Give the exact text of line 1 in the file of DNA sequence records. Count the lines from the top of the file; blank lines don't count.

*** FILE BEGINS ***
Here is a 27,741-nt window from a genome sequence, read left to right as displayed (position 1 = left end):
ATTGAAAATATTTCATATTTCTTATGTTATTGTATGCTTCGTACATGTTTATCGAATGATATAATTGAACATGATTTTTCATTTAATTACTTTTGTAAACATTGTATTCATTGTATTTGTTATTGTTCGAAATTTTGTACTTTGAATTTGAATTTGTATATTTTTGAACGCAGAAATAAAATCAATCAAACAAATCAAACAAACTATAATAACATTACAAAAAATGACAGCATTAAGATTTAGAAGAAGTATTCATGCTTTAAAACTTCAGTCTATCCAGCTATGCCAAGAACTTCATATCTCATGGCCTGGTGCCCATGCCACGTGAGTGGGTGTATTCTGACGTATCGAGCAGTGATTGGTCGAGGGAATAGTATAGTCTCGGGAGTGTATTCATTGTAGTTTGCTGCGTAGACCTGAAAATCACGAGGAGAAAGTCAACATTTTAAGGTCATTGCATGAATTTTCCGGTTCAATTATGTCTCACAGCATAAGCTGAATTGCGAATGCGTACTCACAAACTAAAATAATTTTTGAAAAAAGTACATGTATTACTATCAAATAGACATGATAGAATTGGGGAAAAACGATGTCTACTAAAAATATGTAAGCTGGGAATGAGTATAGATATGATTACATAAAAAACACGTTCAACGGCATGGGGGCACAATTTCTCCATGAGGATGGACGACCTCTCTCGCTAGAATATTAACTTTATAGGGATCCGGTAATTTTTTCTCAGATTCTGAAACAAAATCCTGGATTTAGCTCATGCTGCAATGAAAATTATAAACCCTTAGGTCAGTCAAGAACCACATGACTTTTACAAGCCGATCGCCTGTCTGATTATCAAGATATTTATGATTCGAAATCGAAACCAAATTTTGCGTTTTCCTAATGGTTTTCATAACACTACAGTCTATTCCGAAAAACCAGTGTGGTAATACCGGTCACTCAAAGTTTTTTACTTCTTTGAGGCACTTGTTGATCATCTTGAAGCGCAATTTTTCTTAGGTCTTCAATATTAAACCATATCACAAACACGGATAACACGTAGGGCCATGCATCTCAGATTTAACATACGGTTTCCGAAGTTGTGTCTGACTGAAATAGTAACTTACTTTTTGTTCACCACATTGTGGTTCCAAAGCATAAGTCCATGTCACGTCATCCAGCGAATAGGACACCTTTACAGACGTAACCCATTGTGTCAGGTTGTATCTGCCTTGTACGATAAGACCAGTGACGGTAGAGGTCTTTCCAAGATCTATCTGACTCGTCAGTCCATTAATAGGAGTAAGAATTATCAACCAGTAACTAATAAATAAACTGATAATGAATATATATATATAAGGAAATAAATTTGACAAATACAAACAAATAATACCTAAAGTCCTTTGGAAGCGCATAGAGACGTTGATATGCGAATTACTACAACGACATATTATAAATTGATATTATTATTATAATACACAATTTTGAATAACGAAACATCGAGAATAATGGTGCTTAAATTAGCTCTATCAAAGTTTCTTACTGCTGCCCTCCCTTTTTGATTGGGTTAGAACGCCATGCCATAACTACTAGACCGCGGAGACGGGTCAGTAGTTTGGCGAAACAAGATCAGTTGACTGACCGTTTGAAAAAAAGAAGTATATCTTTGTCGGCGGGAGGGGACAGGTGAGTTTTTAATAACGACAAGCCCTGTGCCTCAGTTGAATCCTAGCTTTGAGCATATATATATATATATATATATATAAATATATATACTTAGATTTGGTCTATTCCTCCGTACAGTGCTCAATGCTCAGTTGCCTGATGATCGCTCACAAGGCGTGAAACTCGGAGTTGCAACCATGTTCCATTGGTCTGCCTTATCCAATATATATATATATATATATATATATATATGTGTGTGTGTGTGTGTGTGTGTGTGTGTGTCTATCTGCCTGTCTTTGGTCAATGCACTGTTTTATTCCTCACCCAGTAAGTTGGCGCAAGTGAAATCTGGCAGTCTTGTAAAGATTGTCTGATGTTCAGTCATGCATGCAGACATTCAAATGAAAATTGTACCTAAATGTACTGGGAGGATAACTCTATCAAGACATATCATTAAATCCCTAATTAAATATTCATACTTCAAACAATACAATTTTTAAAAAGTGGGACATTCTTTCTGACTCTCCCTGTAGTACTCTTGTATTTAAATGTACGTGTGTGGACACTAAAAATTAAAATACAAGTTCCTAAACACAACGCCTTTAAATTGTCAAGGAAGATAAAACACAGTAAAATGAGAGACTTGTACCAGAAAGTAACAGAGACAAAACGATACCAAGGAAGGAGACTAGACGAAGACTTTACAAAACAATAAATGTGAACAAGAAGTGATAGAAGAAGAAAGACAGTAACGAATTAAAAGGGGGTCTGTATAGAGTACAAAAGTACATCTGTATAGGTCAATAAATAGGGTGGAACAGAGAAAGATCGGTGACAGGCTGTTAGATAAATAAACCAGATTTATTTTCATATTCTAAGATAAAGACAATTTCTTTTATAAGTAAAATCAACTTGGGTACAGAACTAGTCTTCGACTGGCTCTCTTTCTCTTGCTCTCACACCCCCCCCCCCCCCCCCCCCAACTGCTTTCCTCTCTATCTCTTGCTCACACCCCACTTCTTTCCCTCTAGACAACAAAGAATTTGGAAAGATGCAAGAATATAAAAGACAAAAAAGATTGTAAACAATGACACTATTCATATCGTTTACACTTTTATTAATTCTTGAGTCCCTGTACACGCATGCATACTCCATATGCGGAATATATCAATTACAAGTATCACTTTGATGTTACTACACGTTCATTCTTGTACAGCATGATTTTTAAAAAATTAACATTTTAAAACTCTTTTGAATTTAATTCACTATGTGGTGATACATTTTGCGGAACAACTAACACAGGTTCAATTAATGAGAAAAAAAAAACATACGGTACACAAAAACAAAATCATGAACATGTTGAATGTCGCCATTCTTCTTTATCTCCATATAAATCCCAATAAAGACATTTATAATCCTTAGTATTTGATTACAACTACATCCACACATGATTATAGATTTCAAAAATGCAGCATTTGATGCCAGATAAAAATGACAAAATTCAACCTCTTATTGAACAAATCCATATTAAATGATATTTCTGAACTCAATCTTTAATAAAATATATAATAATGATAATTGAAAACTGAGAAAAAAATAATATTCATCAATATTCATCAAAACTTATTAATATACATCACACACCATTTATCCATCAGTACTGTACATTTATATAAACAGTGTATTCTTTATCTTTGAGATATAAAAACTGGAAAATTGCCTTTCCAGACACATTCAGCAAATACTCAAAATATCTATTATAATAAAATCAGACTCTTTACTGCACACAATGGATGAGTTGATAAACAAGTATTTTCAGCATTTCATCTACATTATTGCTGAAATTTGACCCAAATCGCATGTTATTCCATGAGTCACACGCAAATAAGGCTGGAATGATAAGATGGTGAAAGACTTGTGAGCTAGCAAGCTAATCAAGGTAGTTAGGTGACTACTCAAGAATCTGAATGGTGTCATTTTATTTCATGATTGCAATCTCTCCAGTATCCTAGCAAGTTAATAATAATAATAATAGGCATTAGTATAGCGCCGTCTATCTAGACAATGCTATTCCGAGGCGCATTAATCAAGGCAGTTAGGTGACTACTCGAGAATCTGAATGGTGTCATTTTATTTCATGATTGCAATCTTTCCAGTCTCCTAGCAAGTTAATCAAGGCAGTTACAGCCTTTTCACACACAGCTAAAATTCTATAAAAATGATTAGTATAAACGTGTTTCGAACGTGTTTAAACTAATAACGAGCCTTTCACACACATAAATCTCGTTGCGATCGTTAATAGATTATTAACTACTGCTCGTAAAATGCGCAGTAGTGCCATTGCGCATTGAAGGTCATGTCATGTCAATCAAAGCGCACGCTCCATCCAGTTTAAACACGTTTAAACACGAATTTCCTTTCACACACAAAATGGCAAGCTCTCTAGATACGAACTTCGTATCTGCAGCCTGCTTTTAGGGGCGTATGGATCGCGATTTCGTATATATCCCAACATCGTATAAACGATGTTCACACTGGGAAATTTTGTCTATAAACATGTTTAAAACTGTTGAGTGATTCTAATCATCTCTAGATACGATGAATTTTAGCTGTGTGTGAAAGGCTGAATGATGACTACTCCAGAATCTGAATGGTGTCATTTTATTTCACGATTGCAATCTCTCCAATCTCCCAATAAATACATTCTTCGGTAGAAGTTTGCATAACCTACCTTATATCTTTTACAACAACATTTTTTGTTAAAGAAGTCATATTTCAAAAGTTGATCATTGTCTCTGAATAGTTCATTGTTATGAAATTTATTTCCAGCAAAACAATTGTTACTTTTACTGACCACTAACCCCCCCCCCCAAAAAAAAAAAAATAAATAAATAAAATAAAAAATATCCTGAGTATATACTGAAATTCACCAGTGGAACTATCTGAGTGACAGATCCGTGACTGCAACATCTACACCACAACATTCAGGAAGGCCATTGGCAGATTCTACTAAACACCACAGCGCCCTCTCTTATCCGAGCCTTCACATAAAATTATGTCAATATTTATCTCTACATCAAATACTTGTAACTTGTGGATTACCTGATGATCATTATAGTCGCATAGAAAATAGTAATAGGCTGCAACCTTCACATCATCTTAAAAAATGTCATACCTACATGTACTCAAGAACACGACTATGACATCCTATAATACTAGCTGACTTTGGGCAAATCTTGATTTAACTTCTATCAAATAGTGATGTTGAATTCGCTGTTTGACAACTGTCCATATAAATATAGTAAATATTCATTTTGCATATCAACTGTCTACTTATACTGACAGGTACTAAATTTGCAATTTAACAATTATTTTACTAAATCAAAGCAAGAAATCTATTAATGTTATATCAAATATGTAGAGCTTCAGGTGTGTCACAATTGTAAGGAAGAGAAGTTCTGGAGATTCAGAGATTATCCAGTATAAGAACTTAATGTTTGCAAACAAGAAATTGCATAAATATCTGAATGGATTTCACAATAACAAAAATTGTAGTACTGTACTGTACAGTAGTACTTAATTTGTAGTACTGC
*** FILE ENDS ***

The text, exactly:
Here is a 27,741-nt window from a genome sequence, read left to right as displayed (position 1 = left end):